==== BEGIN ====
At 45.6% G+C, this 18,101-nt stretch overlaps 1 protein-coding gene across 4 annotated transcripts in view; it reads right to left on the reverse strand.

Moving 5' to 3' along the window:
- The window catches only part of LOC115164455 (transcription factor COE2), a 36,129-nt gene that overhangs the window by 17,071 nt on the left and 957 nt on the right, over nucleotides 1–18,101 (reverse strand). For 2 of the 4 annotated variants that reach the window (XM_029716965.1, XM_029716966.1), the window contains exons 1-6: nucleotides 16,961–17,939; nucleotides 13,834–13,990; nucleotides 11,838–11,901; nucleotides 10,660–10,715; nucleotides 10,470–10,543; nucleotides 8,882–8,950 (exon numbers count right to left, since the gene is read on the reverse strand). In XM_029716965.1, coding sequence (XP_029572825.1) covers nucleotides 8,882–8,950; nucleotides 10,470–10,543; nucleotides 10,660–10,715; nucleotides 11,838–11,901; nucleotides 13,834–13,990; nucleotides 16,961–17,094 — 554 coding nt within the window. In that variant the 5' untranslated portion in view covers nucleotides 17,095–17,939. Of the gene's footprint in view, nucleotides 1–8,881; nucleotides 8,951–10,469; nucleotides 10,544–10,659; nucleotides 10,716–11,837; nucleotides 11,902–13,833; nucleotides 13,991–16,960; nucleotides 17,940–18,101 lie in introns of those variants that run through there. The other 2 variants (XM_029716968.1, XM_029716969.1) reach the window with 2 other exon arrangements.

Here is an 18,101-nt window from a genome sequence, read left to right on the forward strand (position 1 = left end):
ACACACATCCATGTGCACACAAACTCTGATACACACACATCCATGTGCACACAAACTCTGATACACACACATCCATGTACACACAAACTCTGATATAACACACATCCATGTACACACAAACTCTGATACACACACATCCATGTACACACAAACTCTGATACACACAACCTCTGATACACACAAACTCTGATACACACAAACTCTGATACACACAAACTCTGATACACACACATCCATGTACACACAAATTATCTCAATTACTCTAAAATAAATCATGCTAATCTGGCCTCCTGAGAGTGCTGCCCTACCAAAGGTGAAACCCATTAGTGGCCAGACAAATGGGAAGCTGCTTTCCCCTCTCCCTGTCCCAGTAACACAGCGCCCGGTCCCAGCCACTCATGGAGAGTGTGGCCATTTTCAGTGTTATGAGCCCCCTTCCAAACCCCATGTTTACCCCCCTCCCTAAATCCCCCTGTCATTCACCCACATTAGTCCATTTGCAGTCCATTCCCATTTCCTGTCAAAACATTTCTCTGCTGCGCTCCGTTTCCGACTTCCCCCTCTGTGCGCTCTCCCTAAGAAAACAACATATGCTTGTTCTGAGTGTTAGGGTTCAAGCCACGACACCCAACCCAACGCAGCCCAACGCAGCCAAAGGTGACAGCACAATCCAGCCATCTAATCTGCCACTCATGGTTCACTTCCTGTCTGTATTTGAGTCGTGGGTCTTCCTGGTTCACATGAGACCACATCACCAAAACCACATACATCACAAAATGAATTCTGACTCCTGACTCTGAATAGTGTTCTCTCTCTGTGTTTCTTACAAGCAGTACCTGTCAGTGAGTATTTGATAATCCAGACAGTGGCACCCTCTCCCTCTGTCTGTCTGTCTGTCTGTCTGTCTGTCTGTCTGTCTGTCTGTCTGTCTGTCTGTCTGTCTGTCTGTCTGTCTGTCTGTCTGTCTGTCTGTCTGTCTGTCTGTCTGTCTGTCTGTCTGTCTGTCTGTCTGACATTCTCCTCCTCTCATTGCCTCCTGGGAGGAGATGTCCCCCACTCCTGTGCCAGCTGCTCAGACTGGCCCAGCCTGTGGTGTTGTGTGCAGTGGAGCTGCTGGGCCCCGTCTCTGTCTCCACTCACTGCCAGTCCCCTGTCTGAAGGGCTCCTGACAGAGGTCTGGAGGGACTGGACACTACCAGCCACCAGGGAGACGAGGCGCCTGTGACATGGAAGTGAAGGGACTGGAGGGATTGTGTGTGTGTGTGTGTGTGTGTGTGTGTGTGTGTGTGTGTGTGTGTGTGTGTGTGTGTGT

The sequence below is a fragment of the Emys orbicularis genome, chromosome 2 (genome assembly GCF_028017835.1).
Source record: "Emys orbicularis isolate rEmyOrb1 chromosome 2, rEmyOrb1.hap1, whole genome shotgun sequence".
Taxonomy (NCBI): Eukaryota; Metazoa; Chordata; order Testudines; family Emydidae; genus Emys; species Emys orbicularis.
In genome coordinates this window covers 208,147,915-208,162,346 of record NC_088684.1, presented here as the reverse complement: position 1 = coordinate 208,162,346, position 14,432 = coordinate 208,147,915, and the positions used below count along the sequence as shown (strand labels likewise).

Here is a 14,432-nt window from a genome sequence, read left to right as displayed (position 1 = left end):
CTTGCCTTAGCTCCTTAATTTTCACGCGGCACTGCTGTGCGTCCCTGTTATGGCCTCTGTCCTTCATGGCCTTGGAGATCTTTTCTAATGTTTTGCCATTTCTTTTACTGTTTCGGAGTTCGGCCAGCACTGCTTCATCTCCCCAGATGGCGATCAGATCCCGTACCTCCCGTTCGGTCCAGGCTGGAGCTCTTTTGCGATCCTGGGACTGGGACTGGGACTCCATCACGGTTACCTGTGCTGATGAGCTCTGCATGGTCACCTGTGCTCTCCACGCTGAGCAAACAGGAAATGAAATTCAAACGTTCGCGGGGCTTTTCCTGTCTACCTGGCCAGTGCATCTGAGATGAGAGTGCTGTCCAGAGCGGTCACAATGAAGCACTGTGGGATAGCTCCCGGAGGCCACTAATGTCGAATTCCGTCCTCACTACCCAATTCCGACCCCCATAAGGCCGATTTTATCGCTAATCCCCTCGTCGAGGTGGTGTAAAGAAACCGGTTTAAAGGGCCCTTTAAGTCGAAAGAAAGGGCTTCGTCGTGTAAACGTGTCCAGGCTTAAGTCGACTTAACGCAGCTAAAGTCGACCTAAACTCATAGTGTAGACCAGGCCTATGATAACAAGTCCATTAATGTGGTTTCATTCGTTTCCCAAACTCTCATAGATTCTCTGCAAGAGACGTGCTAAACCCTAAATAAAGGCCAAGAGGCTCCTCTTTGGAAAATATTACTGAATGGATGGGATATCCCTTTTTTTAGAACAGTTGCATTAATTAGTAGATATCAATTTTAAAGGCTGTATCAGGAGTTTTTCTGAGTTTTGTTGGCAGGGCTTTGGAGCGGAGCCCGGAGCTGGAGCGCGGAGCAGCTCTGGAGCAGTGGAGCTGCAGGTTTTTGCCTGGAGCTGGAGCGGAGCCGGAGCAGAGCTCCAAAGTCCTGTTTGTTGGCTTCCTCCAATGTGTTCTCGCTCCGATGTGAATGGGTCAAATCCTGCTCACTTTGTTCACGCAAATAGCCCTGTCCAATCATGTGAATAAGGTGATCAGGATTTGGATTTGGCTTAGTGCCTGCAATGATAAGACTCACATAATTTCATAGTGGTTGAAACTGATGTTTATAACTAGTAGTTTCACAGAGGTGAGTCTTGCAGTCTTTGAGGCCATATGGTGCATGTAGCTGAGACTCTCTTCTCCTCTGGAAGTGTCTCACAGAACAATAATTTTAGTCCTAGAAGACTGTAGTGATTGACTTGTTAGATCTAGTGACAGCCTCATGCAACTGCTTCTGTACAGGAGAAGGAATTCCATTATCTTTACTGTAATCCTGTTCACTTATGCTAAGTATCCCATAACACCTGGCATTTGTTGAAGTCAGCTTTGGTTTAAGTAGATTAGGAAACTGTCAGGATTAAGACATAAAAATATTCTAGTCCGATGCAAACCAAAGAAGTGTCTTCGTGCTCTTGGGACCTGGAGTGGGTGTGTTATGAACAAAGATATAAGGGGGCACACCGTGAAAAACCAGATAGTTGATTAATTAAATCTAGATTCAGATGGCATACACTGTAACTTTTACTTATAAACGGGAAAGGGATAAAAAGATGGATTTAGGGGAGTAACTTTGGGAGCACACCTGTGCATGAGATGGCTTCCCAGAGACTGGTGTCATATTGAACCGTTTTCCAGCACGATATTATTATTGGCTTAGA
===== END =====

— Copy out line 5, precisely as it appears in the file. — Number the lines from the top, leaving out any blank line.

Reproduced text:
ACACACATCCATGTGCACACAAACTCTGATACACACACATCCATGTGCACACAAACTCTGATACACACACATCCATGTACACACAAACTCTGATATAACACACATCCATGTACACACAAACTCTGATACACACACATCCATGTACACACAAACTCTGATACACACAACCTCTGATACACACAAACTCTGATACACACAAACTCTGATACACACAAACTCTGATACACACACATCCATGTACACACAAATTATCTCAATTACTCTAAAATAAATCATGCTAATCTGGCCTCCTGAGAGTGCTGCCCTACCAAAGGTGAAACCCATTAGTGGCCAGACAAATGGGAAGCTGCTTTCCCCTCTCCCTGTCCCAGTAACACAGCGCCCGGTCCCAGCCACTCATGGAGAGTGTGGCCATTTTCAGTGTTATGAGCCCCCTTCCAAACCCCATGTTTACCCCCCTCCCTAAATCCCCCTGTCATTCACCCACATTAGTCCATTTGCAGTCCATTCCCATTTCCTGTCAAAACATTTCTCTGCTGCGCTCCGTTTCCGACTTCCCCCTCTGTGCGCTCTCCCTAAGAAAACAACATATGCTTGTTCTGAGTGTTAGGGTTCAAGCCACGACACCCAACCCAACGCAGCCCAACGCAGCCAAAGGTGACAGCACAATCCAGCCATCTAATCTGCCACTCATGGTTCACTTCCTGTCTGTATTTGAGTCGTGGGTCTTCCTGGTTCACATGAGACCACATCACCAAAACCACATACATCACAAAATGAATTCTGACTCCTGACTCTGAATAGTGTTCTCTCTCTGTGTTTCTTACAAGCAGTACCTGTCAGTGAGTATTTGATAATCCAGACAGTGGCACCCTCTCCCTCTGTCTGTCTGTCTGTCTGTCTGTCTGTCTGTCTGTCTGTCTGTCTGTCTGTCTGTCTGTCTGTCTGTCTGTCTGTCTGTCTGTCTGTCTGTCTGTCTGTCTGTCTGTCTGTCTGTCTGTCTGTCTGTCTGACATTCTCCTCCTCTCATTGCCTCCTGGGAGGAGATGTCCCCCACTCCTGTGCCAGCTGCTCAGACTGGCCCAGCCTGTGGTGTTGTGTGCAGTGGAGCTGCTGGGCCCCGTCTCTGTCTCCACTCACTGCCAGTCCCCTGTCTGAAGGGCTCCTGACAGAGGTCTGGAGGGACTGGACACTACCAGCCACCAGGGAGACGAGGCGCCTGTGACATGGAAGTGAAGGGACTGGAGGGATTGTGTGTGTGTGTGTGTGTGTGTGTGTGTGTGTGTGTGTGTGTGTGTGTGTGTGTGTGTGT